On the day Sen. Marco Rubio, R-Fla., announced his presidential campaign, opponents came out with an ad attacking his record.
People for the American Way, a liberal advocacy group, released a Spanish-language radio ad that calls Rubio “just another Republican with a dangerous plan” and claims he supports tax cuts for the wealthy and cutting Medicare funding. The ad is set to run in Denver and Miami, Rubio’s hometown.
The ad also pits Rubio against “Dreamers” — young people who arrived in the United States illegally as children who have been granted temporary status for deferred deportation under a 2012 White House program.
“Instead of giving Dreamers an opportunity to go to college and build a future, Marco Rubio voted to deport them,” the ad’s narrator said.
Rubio, a son of Cuban immigrants, has long been an advocate for changing immigration law, including a path to citizenship. Did he really vote to deport the approximately 700,000 immigrants covered by this program?
A spokeswoman for People for the American Way sent us evidence for the ad, which points to three instances in which the group believes Rubio voted on legislation that amounts to deporting Dreamers.
We also reached out to Rubio’s staff but did not hear back.
To be clear: Rubio did not vote on any sort of yes-no measure that specifically called for deporting this group of individuals. Rather, these three votes had to do with an appropriations bill to fund the Department of Homeland Security.
In February, the fight between Democrats and Republicans over Homeland Security funding ultimately turned into a proxy war over immigration. Many Republicans, including Rubio, wanted to pass a bill that funded Homeland Security but stripped money from programs that would fund the 2012 program — called “deferred action for childhood arrivals,” or DACA — as well as President Barack Obama’s 2014 executive action that attempts to extend deferred deportations to a larger group of people.
Rubio voted in favor of this limiting funding three times this year (Feb. 3, Feb. 4 and Feb. 5).
Nowhere does this version of the legislation say young people protected by Obama’s 2012 action would be deported. Though by stripping funding from the program, it’s possible that they wouldn’t be able to renew their participation in the program, meaning they could face a greater threat of deportation in the future.
Politico described it as such: Gutting the program “effectively could leave more than 600,000 of the so-called Dreamers open to being deported.” (Pew says there’s 700,000.)
Senate Republicans also proposed a version of the bill that would have targeted Obama’s 2014 expanded executive action but continued funding for the 2012 deferred action for childhood arrivals program, protecting Dreamers from deportation. But Democrats didn’t bite, hoping instead for a bill that left both programs in tact. So that bill never came up for a vote.
In any case, the votes referenced by People for the American Way were not final; they would have simply moved the bill closer to a vote on final passage. Democrats blocked the bill from moving any further, and eventually Congress passed “clean” Homeland Security funding that did not block Obama’s immigration orders.
While he does not support expanding the program to apply to more recent arrivals, Rubio expressed support for maintaining Dreamers’ status in the days after the vote — at least while Congress works on a permanent solution.
“Eventually that program has to end. It cannot be the permanent policy of the United States,” he said in a Feb. 18 press gaggle. “What I’m not advocating is that we cancel it right now at this moment, because you already have people that have signed up for it. They’re working, they’re going to school. It would be deeply disruptive. But at some point, it has to come to an end. It can’t be the permanent policy. And my hope is that it would come to an end because it’s replaced by a permanent solution like the one I’ve outlined through the three-step process.”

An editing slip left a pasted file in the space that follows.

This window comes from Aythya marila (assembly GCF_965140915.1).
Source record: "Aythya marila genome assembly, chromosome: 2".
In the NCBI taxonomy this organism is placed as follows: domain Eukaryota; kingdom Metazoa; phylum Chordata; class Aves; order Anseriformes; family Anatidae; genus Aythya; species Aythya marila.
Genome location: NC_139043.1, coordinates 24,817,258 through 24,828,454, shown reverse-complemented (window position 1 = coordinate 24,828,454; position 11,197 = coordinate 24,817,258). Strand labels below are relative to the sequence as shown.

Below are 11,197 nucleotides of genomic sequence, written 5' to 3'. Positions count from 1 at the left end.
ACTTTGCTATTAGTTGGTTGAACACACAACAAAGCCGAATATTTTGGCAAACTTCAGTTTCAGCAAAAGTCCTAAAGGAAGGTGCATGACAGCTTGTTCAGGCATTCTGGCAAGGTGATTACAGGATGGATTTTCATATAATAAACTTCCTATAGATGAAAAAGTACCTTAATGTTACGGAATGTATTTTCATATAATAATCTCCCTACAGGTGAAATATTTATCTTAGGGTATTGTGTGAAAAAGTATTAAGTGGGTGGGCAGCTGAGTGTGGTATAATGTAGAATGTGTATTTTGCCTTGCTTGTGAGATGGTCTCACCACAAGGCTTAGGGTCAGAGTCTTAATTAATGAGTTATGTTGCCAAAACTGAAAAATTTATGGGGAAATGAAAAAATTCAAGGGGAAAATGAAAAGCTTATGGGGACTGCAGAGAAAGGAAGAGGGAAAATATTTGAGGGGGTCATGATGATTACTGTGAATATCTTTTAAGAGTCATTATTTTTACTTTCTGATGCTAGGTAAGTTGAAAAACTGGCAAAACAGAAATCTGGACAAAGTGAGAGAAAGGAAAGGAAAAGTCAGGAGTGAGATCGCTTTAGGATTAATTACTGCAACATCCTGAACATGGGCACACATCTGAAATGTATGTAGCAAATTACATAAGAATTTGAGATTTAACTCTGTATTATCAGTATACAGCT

It’s worth noting that back in 2012, Rubio supported a plan quite similar to Obama’s deferred action for childhood arrivals program. A spokesman told the Tampa Bay Times that Rubio’s plan never materialized because they were concerned that it would encourage illegal immigration.
A radio ad from People for the American Way said, “Marco Rubio voted to deport” young people known as Dreamers.
Rubio did not literally vote to deport young immigrants protected by Obama’s “deferred action for childhood arrivals” program. He voted in favor of an appropriations bill that would have stripped funding from the program, which might have resulted in future deportations if it had passed. But that’s only speculation.
Additionally, Rubio has specifically said that he does not support affecting the status of current Dreamers, though he does oppose expanding the program and has said it should not be permanent policy.
The statement contains an element of truth but ignores critical facts that would give a different impression, so we rate it Mostly False.
The statement: Says Marco Rubio “voted to deport” young people known as Dreamers.
— People for the American Way on April 13, 2015, in a radio ad
The ruling: Rubio did not literally vote to deport young immigrants protected by Obama’s “deferred action for childhood arrivals” program. He voted in favor of an appropriations bill that would have stripped funding from the program, which might have resulted in future deportations if it had passed. But that’s only speculation. Additionally, Rubio has specifically said that he does not support affecting the status of current Dreamers, though he does oppose expanding the program and has said it should not be permanent policy.
We rate this claim: Mostly False.
Politifact Florida is a partnership between The Tampa Bay Times and the Miami Herald to check out truth in politics.